Category Archives: Homeowners

Money Monday: Common Home Buying Expenses

When home buyers purchase real estate, they often don’t factor in other expenses that they may incur.

Your new home is certainly a large expense, but have you considered the other purchases that may go hand-in-hand with that home’s cost?

Common home buying expenses for real estate buyers

This infographic is from the CALIFORNIA ASSOCIATION OF REALTORS, available here.

Homeownership Up From 50-Year Low

Homeownership rate jumps from 50-year low

Source: The Wall Street Journal

The U.S. homeownership rate may have finally bottomed out, as the share of Americans who own homes is steadily climbing. The ownership rate posted an increase in the second quarter, reversing a sharp downward trend that begun in the Great Recession.

The homeownership rate was 63.7 percent in the second quarter, the U.S. Census Bureau reported. That marks nearly a full percentage point increase from a year ago. Last year, the homeownership rate had plunged to a 50-year low of 62.9 percent.

“The addition of 1.2 million households being homeowners is clearly good news, as more households are participating in housing equity gains,” says Lawrence Yun, chief economist for the National Association of REALTORS®. “But let’s keep it in perspective: There are fewer homeowners today compared to a decade ago, while renter households have risen by 8 million.

So it is still the case that the massive $7 trillion in housing wealth gains from the cyclical low point has been accumulated by a fewer number of families in America. Further advances in homeownership are required to strengthen and broaden the middle class.”

Read the full story

Home Equity

Homeowners are tapping into equity

Because of the rising home prices, homeowners are cashing into their home equity.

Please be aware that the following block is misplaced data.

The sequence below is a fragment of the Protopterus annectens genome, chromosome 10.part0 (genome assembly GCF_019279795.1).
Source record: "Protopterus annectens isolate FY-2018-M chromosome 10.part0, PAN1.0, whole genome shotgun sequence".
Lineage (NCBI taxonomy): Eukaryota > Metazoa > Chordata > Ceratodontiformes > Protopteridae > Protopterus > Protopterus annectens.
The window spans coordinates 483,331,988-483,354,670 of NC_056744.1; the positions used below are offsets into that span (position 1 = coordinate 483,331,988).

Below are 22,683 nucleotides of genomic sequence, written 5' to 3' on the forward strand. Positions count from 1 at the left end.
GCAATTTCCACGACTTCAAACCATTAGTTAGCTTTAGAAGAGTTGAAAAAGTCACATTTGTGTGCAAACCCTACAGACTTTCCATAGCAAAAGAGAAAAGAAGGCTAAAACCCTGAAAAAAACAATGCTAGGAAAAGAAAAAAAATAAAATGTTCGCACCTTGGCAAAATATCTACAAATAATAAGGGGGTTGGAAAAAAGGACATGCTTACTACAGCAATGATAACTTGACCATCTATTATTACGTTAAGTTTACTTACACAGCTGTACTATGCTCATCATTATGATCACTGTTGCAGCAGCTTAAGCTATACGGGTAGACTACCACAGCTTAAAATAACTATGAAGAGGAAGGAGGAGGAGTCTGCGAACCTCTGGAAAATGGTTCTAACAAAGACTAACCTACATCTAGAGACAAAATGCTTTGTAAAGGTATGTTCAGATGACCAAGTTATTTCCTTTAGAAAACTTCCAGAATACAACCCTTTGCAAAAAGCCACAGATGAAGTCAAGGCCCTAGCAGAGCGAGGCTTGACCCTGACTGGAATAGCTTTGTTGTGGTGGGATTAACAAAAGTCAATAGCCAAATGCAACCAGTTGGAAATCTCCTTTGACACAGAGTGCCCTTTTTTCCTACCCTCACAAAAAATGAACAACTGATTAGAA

This infographic is from the CALIFORNIA ASSOCIATION OF REALTORS.

May 2017 – Market at a Glance

May 2017 real estate statistics

Thanks to the CALIFORNIA ASSOCIATION OF REALTORS, you can view a succinct pdf on the market statistics for last month.

In short, it only takes a listing an average of 22.4 days on the market before it’s in escrow, at the median price of $550,200. View more information below:

Click to view the pdf from CAR.org

Money Monday: Americans are paying more than they can afford for housing

Rising housing costs are putting a major squeeze on Americans.

“Nearly 39 million households can’t afford their housing, according to the annual State of the Nation’s Housing Report from Harvard’s Joint Center for Housing Studies.

“Experts generally advise budgeting about 30% of monthly income for rent or mortgage costs.

“But millions of Americans are far exceeding that guideline.

“One-third of households in 2015 were “cost burdened,” meaning they spend 30% or more of their incomes to cover housing costs.”

Read more of Money.CNN.com’s article here: “39 million households are paying more for housing than they can afford.”

 

The Size Home Owners Want

Current statistics of today’s homeowners

Current homeowners desire a different size home from those of different generations or various incomes.

Goldilocks mindset - real estate infographic CALIFORNIA ASSOCIATION OF REALTORS

This infographic is from the CALIFORNIA ASSOCIATION OF REALTORS.